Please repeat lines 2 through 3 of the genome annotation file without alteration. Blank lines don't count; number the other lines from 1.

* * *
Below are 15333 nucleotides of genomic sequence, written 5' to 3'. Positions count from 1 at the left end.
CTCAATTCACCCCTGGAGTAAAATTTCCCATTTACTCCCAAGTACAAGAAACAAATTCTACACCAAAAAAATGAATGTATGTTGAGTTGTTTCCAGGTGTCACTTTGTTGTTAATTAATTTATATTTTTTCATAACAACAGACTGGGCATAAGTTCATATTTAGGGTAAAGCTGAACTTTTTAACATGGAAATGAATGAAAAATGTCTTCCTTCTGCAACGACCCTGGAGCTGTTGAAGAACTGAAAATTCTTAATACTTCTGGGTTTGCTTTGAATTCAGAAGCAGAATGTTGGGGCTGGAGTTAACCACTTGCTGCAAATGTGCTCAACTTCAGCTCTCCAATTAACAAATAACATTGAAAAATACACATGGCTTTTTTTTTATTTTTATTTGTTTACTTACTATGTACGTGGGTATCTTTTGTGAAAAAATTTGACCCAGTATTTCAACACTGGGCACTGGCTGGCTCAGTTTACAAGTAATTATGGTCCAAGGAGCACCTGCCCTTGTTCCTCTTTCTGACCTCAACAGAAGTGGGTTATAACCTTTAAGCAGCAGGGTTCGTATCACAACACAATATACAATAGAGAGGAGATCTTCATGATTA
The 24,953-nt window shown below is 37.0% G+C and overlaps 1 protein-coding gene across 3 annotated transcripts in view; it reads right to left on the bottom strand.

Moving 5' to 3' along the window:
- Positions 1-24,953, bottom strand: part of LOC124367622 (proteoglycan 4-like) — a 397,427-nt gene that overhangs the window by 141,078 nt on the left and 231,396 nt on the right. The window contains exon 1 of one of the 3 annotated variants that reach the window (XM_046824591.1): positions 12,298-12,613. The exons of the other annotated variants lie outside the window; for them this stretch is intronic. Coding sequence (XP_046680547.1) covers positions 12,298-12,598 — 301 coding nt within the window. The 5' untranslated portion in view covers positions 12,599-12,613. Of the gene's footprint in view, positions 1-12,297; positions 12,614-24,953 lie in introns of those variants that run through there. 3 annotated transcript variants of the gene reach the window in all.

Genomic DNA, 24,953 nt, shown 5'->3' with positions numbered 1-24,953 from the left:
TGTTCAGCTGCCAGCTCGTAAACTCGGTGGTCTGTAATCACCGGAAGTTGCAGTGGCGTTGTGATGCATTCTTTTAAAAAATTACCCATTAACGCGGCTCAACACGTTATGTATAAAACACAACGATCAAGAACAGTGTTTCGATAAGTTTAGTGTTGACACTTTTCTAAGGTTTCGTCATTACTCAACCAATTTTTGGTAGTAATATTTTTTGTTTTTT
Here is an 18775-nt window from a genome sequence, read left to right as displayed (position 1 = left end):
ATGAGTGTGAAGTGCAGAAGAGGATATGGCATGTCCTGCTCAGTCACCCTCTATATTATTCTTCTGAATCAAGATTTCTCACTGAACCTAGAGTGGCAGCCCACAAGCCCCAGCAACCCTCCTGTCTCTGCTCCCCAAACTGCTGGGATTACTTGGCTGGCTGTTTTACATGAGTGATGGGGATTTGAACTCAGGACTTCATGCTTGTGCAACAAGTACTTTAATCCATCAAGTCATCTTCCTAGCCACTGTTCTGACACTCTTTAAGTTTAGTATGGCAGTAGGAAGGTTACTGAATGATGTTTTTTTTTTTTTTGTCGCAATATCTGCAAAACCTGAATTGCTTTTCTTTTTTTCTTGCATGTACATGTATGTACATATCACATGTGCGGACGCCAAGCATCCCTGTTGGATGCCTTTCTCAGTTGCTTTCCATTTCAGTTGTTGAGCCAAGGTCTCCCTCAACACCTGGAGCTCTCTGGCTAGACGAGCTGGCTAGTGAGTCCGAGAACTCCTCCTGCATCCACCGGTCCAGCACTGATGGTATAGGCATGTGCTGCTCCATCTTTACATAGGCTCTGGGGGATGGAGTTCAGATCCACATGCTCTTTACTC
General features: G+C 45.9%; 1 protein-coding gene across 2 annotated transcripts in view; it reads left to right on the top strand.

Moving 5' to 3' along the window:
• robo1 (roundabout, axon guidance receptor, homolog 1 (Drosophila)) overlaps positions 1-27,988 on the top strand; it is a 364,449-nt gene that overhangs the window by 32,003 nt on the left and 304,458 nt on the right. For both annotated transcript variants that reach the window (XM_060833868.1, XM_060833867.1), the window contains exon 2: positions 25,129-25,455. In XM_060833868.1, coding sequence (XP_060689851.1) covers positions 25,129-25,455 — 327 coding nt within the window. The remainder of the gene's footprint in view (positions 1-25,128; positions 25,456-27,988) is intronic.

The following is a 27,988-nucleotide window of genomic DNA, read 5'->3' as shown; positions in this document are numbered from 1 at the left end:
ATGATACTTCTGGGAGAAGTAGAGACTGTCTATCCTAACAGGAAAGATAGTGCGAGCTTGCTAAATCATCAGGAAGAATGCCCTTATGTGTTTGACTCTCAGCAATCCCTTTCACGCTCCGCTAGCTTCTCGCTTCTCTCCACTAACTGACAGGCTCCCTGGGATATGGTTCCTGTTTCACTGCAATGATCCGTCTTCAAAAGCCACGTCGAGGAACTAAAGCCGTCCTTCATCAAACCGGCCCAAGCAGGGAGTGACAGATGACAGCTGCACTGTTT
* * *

CTCAATTCACCCCTGGAGTAAAATTTCCCATTTACTCCCAAGTACAAGAAACAAATTCTACACCAAAAAAATGAATGTATGTTGAGTTGTTTCCAGGTGTCACTTTGTTGTTAATTAATTTATATTTTTTCATAACAACAGACTGGGCATAAGTTCATATTTAGGGTAAAGCTGAACTTTTTAACATGGAAATGAATGAAAAATGTCTTCCTTCTGCAACGACCCTGGAGCTGTTGAAGAACTGAAAATTCTTAATACTTCTGGGTTTGCTTTGAATTCAGAAGCAGAATGTTGGGGCTGGAGTTAACCACTTGCTGCAAATGTGCTCAACTTCAGCTCTCCAATTAACAAATAACATTGAAAAATACACATGGCTTTTTTTTTATTTTTATTTGTTTACTTACTATGTACGTGGGTATCTTTTGTGAAAAAATTTGACCCAGTATTTCAACACTGGGCACTGGCTGGCTCAGTTTACAAGTAATTATGGTCCAAGGAGCACCTGCCCTTGTTCCTCTTTCTGACCTCAACAGAAGTGGGTTATAACCTTTAAGCAGCAGGGTTCGTATCACAACACAATATACAATAGAGAGGAGATCTTCATGATTA
The 24,953-nt window shown below is 37.0% G+C and overlaps 1 protein-coding gene across 3 annotated transcripts in view; it reads right to left on the bottom strand.